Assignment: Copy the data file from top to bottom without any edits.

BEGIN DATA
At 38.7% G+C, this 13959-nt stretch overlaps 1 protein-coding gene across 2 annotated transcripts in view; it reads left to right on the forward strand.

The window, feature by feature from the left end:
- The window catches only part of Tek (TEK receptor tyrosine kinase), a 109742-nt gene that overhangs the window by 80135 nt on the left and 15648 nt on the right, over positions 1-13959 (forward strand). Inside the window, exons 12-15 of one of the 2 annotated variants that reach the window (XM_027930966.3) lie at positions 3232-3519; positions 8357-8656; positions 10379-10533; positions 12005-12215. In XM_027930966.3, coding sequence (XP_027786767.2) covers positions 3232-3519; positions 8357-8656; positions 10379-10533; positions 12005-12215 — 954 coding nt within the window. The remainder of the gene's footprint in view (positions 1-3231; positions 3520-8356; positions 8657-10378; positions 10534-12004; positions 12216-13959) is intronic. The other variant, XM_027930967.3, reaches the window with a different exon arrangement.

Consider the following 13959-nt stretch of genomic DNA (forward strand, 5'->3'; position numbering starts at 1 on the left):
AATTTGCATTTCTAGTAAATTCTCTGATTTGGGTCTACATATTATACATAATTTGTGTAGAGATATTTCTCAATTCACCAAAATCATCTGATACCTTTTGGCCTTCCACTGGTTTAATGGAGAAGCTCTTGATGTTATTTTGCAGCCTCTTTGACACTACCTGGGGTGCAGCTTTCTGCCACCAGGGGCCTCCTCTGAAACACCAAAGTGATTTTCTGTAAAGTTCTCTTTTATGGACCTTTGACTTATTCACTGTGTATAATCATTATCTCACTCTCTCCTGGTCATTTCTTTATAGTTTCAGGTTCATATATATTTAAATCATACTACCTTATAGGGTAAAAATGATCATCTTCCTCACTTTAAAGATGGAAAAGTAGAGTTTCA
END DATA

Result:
At 38.7% G+C, this 13959-nt stretch overlaps 1 protein-coding gene across 2 annotated transcripts in view; it reads left to right on the forward strand.

The window, feature by feature from the left end:
- The window catches only part of Tek (TEK receptor tyrosine kinase), a 109742-nt gene that overhangs the window by 80135 nt on the left and 15648 nt on the right, over positions 1-13959 (forward strand). Inside the window, exons 12-15 of one of the 2 annotated variants that reach the window (XM_027930966.3) lie at positions 3232-3519; positions 8357-8656; positions 10379-10533; positions 12005-12215. In XM_027930966.3, coding sequence (XP_027786767.2) covers positions 3232-3519; positions 8357-8656; positions 10379-10533; positions 12005-12215 — 954 coding nt within the window. The remainder of the gene's footprint in view (positions 1-3231; positions 3520-8356; positions 8657-10378; positions 10534-12004; positions 12216-13959) is intronic. The other variant, XM_027930967.3, reaches the window with a different exon arrangement.

Consider the following 13959-nt stretch of genomic DNA (forward strand, 5'->3'; position numbering starts at 1 on the left):
AATTTGCATTTCTAGTAAATTCTCTGATTTGGGTCTACATATTATACATAATTTGTGTAGAGATATTTCTCAATTCACCAAAATCATCTGATACCTTTTGGCCTTCCACTGGTTTAATGGAGAAGCTCTTGATGTTATTTTGCAGCCTCTTTGACACTACCTGGGGTGCAGCTTTCTGCCACCAGGGGCCTCCTCTGAAACACCAAAGTGATTTTCTGTAAAGTTCTCTTTTATGGACCTTTGACTTATTCACTGTGTATAATCATTATCTCACTCTCTCCTGGTCATTTCTTTATAGTTTCAGGTTCATATATATTTAAATCATACTACCTTATAGGGTAAAAATGATCATCTTCCTCACTTTAAAGATGGAAAAGTAGAGTTTCA